Italy Investigates Deaths Of 26 Nigerian Women At Mediterranean Sea

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Three separate shipwrecks killed up to 700 migrants last week

Italian prosecutors have begun investigations into the deaths of 26 Nigerian women – most of them teenagers aged between 14 and 18 – whose bodies were recovered at the Mediterranean Sea.

While the bodies of 26 Nigerian women were recovered from the Mediterranean Sea, five suspects in the southern port city of Salerno are also being questioned as investigators are suspicious that their involvement in the women’s deaths was also preceded by sexual assault.

“Salvatore Malfi, the police prefect of the southern town of Salerno, said the 26 women may have been thrown off their rubber dinghy into the waters of the Mediterranean,” NPR’s Sylvia Poggioli reports from Rome. “The cause of death appears to be by drowning.”

A total of 375 migrants were rescued by the Spanish warship, Cantabria, which eventually docked in Salerno. Twenty-three of the deceased females were recovered from a rubber boat carrying 64 other people, BBC reports.

Most of the survivors originated from Nigeria, Senegal, Ghana, Sudan and The Gambia, while ninety of them were women and 52 children. Eight of the women were pregnant. A smaller number of Libyan men and women were also aboard the migrant ship.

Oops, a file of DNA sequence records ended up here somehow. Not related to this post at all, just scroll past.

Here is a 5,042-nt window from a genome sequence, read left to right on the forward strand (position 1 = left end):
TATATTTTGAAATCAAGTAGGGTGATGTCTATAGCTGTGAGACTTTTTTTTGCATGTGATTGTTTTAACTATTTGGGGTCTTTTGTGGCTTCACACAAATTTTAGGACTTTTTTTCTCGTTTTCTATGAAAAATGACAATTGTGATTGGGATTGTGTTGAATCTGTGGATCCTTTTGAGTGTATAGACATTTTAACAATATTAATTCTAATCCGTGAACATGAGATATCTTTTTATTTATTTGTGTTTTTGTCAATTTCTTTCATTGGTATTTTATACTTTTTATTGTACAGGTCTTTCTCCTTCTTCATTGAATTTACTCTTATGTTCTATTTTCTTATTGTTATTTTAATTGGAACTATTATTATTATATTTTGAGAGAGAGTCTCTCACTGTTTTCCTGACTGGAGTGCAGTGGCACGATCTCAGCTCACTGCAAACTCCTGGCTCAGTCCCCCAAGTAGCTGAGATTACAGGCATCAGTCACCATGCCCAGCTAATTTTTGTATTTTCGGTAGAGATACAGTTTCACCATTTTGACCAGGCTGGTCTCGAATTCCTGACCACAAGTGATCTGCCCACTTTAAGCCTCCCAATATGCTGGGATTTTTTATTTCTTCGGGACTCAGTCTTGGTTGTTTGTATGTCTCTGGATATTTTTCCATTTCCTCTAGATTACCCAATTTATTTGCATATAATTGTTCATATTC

Agence France Press reports that a spokesman for the EU anti-trafficking force Sofia said “another three bodies had been discovered during other life-saving operations in the Mediterranean this week.”

People-smuggling gangs charge each migrant about $6,000 (£4,578) to get to Italy, $4,000 of which is for the trans-Saharan journey to Libya, according to the Italian aid group L’Abbraccio.

Many migrants have reported violence, including torture and sexual abuse, by the gangs.

In July, European and African ministers convened to develop a method aimed at stemming the flow of refugees fleeing Africa into European ports and limit the number of undocumented immigrants to 20,000. Ministers discussed tougher deportation strategies as well as how to break up human-trafficking gangs.



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